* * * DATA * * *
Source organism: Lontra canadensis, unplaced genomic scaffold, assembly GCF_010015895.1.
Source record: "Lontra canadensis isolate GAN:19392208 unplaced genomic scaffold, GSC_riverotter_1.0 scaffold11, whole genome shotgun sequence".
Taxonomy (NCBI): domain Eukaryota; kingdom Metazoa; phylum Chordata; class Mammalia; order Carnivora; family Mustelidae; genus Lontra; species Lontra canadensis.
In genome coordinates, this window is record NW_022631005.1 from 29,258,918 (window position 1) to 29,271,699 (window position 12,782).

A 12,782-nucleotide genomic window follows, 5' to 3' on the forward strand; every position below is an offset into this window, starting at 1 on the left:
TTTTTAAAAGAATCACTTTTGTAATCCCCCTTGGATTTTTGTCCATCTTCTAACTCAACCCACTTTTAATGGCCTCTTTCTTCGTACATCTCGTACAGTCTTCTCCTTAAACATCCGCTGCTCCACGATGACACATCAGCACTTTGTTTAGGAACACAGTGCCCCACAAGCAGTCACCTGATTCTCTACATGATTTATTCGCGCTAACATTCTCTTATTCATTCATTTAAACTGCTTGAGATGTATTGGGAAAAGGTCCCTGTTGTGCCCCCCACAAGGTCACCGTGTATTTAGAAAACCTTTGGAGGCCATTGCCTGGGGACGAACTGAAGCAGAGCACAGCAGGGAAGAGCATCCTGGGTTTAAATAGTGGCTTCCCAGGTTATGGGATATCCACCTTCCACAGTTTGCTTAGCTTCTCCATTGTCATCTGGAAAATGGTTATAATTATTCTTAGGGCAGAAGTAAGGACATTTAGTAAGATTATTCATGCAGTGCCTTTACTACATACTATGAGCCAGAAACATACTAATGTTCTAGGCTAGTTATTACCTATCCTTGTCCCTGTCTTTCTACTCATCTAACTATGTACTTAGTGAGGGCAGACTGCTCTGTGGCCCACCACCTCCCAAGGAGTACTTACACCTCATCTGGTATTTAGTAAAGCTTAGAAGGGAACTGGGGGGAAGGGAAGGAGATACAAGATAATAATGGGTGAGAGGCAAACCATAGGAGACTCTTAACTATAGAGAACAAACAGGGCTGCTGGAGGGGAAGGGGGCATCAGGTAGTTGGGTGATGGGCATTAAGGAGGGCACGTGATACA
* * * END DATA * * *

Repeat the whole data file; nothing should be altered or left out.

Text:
Source organism: Lontra canadensis, unplaced genomic scaffold, assembly GCF_010015895.1.
Source record: "Lontra canadensis isolate GAN:19392208 unplaced genomic scaffold, GSC_riverotter_1.0 scaffold11, whole genome shotgun sequence".
Taxonomy (NCBI): domain Eukaryota; kingdom Metazoa; phylum Chordata; class Mammalia; order Carnivora; family Mustelidae; genus Lontra; species Lontra canadensis.
In genome coordinates, this window is record NW_022631005.1 from 29,258,918 (window position 1) to 29,271,699 (window position 12,782).

A 12,782-nucleotide genomic window follows, 5' to 3' on the forward strand; every position below is an offset into this window, starting at 1 on the left:
TTTTTAAAAGAATCACTTTTGTAATCCCCCTTGGATTTTTGTCCATCTTCTAACTCAACCCACTTTTAATGGCCTCTTTCTTCGTACATCTCGTACAGTCTTCTCCTTAAACATCCGCTGCTCCACGATGACACATCAGCACTTTGTTTAGGAACACAGTGCCCCACAAGCAGTCACCTGATTCTCTACATGATTTATTCGCGCTAACATTCTCTTATTCATTCATTTAAACTGCTTGAGATGTATTGGGAAAAGGTCCCTGTTGTGCCCCCCACAAGGTCACCGTGTATTTAGAAAACCTTTGGAGGCCATTGCCTGGGGACGAACTGAAGCAGAGCACAGCAGGGAAGAGCATCCTGGGTTTAAATAGTGGCTTCCCAGGTTATGGGATATCCACCTTCCACAGTTTGCTTAGCTTCTCCATTGTCATCTGGAAAATGGTTATAATTATTCTTAGGGCAGAAGTAAGGACATTTAGTAAGATTATTCATGCAGTGCCTTTACTACATACTATGAGCCAGAAACATACTAATGTTCTAGGCTAGTTATTACCTATCCTTGTCCCTGTCTTTCTACTCATCTAACTATGTACTTAGTGAGGGCAGACTGCTCTGTGGCCCACCACCTCCCAAGGAGTACTTACACCTCATCTGGTATTTAGTAAAGCTTAGAAGGGAACTGGGGGGAAGGGAAGGAGATACAAGATAATAATGGGTGAGAGGCAAACCATAGGAGACTCTTAACTATAGAGAACAAACAGGGCTGCTGGAGGGGAAGGGGGCATCAGGTAGTTGGGTGATGGGCATTAAGGAGGGCACGTGATACA